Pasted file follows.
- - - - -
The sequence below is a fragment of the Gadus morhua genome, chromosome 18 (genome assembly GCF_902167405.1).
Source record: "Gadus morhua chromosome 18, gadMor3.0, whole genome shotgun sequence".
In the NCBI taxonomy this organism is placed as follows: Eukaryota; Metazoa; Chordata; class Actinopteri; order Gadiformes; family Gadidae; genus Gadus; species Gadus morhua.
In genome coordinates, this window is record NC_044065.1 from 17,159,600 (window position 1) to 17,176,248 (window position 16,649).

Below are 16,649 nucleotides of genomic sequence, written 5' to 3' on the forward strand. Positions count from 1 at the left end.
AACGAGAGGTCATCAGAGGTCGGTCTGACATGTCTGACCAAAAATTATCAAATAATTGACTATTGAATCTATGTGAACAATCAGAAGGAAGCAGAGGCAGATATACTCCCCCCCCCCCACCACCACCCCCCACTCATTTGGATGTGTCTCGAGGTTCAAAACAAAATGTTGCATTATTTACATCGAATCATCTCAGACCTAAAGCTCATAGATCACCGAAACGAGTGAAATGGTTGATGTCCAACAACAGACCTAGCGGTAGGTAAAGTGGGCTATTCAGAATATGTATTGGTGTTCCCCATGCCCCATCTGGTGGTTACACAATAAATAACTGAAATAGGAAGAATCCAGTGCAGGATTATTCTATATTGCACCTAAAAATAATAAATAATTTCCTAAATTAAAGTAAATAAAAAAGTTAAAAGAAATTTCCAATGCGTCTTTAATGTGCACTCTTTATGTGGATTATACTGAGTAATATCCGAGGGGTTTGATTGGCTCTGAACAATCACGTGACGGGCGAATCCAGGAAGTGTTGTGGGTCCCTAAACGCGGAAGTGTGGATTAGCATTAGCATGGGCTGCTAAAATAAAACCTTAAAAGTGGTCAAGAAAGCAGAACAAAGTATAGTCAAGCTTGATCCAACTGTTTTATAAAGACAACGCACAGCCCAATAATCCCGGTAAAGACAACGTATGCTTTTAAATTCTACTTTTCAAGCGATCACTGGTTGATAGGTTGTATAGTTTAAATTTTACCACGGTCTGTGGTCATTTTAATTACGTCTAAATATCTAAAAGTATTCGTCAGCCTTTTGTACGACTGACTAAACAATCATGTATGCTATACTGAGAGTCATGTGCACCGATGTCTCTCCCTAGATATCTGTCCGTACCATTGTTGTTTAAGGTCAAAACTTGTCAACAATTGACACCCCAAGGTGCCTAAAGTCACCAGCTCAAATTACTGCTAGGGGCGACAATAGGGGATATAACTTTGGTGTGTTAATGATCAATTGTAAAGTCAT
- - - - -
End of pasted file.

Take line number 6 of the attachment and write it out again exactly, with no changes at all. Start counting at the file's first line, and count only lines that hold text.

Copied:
AACGAGAGGTCATCAGAGGTCGGTCTGACATGTCTGACCAAAAATTATCAAATAATTGACTATTGAATCTATGTGAACAATCAGAAGGAAGCAGAGGCAGATATACTCCCCCCCCCCCACCACCACCCCCCACTCATTTGGATGTGTCTCGAGGTTCAAAACAAAATGTTGCATTATTTACATCGAATCATCTCAGACCTAAAGCTCATAGATCACCGAAACGAGTGAAATGGTTGATGTCCAACAACAGACCTAGCGGTAGGTAAAGTGGGCTATTCAGAATATGTATTGGTGTTCCCCATGCCCCATCTGGTGGTTACACAATAAATAACTGAAATAGGAAGAATCCAGTGCAGGATTATTCTATATTGCACCTAAAAATAATAAATAATTTCCTAAATTAAAGTAAATAAAAAAGTTAAAAGAAATTTCCAATGCGTCTTTAATGTGCACTCTTTATGTGGATTATACTGAGTAATATCCGAGGGGTTTGATTGGCTCTGAACAATCACGTGACGGGCGAATCCAGGAAGTGTTGTGGGTCCCTAAACGCGGAAGTGTGGATTAGCATTAGCATGGGCTGCTAAAATAAAACCTTAAAAGTGGTCAAGAAAGCAGAACAAAGTATAGTCAAGCTTGATCCAACTGTTTTATAAAGACAACGCACAGCCCAATAATCCCGGTAAAGACAACGTATGCTTTTAAATTCTACTTTTCAAGCGATCACTGGTTGATAGGTTGTATAGTTTAAATTTTACCACGGTCTGTGGTCATTTTAATTACGTCTAAATATCTAAAAGTATTCGTCAGCCTTTTGTACGACTGACTAAACAATCATGTATGCTATACTGAGAGTCATGTGCACCGATGTCTCTCCCTAGATATCTGTCCGTACCATTGTTGTTTAAGGTCAAAACTTGTCAACAATTGACACCCCAAGGTGCCTAAAGTCACCAGCTCAAATTACTGCTAGGGGCGACAATAGGGGATATAACTTTGGTGTGTTAATGATCAATTGTAAAGTCAT